The Great Caruso

  • 1951
  • Movie
  • NR
  • Biography, Musical

Despite the egotistical rampages of star Mario Lanza, this fanciful version of the great tenor Enrico Caruso's life was completed and released and became a huge hit for MGM. Opening with the singer's birth in Naples, 1873, the film follows Caruso from his boyhood vocal virtuosity through his lean days crooning in cabarets and on the street, on to his rapid...read more

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Despite the egotistical rampages of star Mario Lanza, this fanciful version of the great tenor Enrico Caruso's life was completed and released and became a huge hit for MGM. Opening with the singer's birth in Naples, 1873, the film follows Caruso from his boyhood vocal virtuosity through

his lean days crooning in cabarets and on the street, on to his rapid rise as an opera star. Hailed as the world's greatest tenor, Caruso assaults America, and though he manages to insult prominent opera patron Park Benjamin (Carl Benton Reid) before his New York debut, the tenor still woos and

marries Benjamin's daughter, Dorothy (Ann Blyth). Together they bask in the glow of his spectacular career, until, at 47, Caruso comes down with a painful throat ailment and, refusing to give his voice a rest, collapses and dies during a performance of Flotow's "Martha".

THE GREAT CARUSO plays fast and loose with the facts (the screenplay was loosely based on Dorothy Caruso's biography of her husband, and she later regretted selling the rights to MGM), but the appeal of the film lies in Lanza's superb performance and the incredible 27 musical numbers that play

practically nonstop. Lanza's voice, according to some critics, was the equal of Caruso's, which Lanza knew and took great pains to point out. On the set, he was demanding, extravagant, and obnoxious. Tragically, Lanza's egotism and temperament would eventually undermine his film career, and he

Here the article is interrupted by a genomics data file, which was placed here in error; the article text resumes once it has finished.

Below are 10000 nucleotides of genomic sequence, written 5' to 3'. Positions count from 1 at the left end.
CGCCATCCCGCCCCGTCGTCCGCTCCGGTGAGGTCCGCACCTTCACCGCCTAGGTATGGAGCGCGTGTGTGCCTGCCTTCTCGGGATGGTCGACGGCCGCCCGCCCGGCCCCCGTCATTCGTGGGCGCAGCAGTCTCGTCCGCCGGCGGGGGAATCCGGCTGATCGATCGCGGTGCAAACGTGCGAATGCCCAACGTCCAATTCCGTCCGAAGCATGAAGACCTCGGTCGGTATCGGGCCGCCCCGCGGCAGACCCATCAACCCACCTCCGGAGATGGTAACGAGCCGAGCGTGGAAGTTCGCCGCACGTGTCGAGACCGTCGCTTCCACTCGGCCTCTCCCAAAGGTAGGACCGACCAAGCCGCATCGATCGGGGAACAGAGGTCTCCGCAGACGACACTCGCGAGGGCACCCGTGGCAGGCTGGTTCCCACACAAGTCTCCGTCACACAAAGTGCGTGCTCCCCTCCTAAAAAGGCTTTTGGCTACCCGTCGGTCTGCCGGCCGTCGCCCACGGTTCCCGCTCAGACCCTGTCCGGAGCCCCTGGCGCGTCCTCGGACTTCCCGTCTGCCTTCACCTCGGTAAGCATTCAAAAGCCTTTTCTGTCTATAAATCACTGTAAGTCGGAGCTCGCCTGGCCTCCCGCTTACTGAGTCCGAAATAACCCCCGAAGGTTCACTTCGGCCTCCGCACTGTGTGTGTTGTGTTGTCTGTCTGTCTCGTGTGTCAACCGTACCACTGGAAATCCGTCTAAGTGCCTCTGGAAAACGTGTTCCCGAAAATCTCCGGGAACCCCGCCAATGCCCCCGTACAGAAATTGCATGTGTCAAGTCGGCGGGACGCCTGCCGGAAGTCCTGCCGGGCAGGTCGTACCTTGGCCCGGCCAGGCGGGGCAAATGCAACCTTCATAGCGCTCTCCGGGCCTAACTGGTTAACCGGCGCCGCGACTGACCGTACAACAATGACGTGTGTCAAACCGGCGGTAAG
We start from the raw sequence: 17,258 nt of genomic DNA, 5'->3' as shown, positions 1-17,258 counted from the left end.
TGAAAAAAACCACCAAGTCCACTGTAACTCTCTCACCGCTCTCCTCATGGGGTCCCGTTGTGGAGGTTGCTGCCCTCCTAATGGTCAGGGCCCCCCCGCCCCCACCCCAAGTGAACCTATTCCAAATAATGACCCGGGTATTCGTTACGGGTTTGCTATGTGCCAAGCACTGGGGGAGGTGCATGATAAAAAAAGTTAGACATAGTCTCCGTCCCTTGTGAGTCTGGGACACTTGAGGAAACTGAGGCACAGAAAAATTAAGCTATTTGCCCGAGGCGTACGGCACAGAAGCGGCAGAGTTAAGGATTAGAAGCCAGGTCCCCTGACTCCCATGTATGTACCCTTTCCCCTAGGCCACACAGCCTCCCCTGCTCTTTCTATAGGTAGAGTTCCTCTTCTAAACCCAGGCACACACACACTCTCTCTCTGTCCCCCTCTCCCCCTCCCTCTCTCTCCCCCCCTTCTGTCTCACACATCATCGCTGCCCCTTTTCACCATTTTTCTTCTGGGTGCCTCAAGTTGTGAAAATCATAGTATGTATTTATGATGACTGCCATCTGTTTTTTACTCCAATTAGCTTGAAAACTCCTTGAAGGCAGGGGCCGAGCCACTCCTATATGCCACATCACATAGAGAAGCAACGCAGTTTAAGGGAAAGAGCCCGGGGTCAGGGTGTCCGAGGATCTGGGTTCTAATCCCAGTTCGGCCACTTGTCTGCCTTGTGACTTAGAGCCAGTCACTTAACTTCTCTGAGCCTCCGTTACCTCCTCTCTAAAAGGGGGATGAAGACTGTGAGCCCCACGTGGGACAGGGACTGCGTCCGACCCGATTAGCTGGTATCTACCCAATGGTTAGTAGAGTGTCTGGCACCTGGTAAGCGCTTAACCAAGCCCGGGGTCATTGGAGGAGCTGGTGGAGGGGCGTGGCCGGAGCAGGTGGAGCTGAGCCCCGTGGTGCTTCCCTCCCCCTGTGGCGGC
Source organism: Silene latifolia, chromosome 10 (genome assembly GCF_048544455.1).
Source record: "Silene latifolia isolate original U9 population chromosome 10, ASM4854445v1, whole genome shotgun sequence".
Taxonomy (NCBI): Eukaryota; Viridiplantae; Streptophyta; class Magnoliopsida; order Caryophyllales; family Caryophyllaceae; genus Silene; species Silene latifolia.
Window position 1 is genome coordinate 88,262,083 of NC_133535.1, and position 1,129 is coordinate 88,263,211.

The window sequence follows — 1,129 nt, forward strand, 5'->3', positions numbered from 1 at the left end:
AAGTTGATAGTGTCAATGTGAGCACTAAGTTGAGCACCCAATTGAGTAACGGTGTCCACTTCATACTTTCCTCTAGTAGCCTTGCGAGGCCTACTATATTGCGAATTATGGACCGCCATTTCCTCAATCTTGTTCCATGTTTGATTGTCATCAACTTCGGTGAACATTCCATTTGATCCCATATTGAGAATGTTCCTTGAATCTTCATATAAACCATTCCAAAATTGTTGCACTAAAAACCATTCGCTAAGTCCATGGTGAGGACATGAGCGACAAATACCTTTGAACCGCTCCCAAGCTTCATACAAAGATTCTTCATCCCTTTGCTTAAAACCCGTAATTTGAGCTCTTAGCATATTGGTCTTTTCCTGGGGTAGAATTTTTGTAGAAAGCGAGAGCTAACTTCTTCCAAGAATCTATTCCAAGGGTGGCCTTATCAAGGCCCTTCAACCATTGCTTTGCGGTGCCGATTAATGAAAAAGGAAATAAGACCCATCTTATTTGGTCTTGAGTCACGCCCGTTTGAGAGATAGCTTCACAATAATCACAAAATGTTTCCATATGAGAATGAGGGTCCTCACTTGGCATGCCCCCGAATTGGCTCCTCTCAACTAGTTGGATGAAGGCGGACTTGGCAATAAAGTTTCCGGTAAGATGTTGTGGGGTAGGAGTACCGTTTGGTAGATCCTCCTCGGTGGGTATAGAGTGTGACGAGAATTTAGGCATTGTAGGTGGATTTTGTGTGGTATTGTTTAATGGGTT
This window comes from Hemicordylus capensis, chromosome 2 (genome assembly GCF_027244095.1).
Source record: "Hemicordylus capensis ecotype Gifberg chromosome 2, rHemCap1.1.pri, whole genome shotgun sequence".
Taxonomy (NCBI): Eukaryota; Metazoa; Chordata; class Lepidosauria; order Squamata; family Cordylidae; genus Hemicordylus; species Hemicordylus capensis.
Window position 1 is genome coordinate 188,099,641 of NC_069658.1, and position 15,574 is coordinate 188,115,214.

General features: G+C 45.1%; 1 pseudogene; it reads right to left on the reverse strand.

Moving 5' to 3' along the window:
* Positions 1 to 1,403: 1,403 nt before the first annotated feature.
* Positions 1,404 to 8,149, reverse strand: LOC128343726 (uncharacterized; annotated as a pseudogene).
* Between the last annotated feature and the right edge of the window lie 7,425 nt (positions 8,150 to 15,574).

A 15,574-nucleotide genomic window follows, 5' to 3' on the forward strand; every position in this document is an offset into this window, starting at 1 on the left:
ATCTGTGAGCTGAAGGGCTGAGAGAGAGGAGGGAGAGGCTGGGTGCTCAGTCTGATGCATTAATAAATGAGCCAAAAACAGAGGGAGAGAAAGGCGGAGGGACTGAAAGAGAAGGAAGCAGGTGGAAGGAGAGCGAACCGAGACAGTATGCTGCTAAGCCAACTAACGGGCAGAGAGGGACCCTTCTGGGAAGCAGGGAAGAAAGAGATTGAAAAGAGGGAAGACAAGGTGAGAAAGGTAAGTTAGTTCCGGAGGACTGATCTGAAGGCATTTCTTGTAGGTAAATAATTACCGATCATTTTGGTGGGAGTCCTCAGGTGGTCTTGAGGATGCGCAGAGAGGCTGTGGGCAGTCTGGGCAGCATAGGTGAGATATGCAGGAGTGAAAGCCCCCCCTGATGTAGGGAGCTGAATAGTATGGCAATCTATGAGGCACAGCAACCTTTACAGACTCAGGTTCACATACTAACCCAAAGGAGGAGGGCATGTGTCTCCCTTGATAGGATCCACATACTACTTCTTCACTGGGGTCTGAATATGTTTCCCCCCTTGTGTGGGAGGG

would complete only one other film for MGM, BECAUSE YOU'RE MINE (1952), then walk out during the production of THE STUDENT PRINCE (1954), forcing the studio to replace him with Edmund Purdom, who lip-synched the songs the volatile tenor had already recorded. After three more films for other

studios, Lanza died in Rome at the age of 38.

The film won an Oscar for Best Sound Recording and was nominated for Best Color Costume Design and Best Scoring of a Musical Picture. Musical selections include "The Loveliest Night of the Year" (adapted by Irving Aaronson, Paul Francis Webster, from "Over the Waves" by Juventino Rosas), "Vesti la

Giubba" (from "I Pagliacci" by Ruggero Leoncavallo), "M'Appari" (from "Martha" by Friedrich von Flotow), "The Last Rose of Summer" (Thomas Moore, Richard Alfred Milliken), "Celeste Aida," "Numi, Pieta," "La Fatal Pietra" (from "Aida" by Giuseppe Verdi), Sextet from "Lucia de Lammermoor" (Gaetano

Donizetti), "La Donne a Mobile" (from "Rigoletto" by Verdi), "Che Gelida Manina!" (from "La Boheme" by Giacomo Puccini), "E Lucevan Le Steele" (from "Tosca" by Puccini), "Sweethearts" (Victor Herbert, Robert B. Smith), "Because" (Teschemacher, Guy d'Hardelot), "Ave Maria" (Johann Sebastian Bach,

Charles Francis Gounod), and "Mattinata."

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  • Rating: NR
  • Review: Despite the egotistical rampages of star Mario Lanza, this fanciful version of the great tenor Enrico Caruso's life was completed and released and became a huge hit for MGM. Opening with the singer's birth in Naples, 1873, the film follows Caruso from his… (more)

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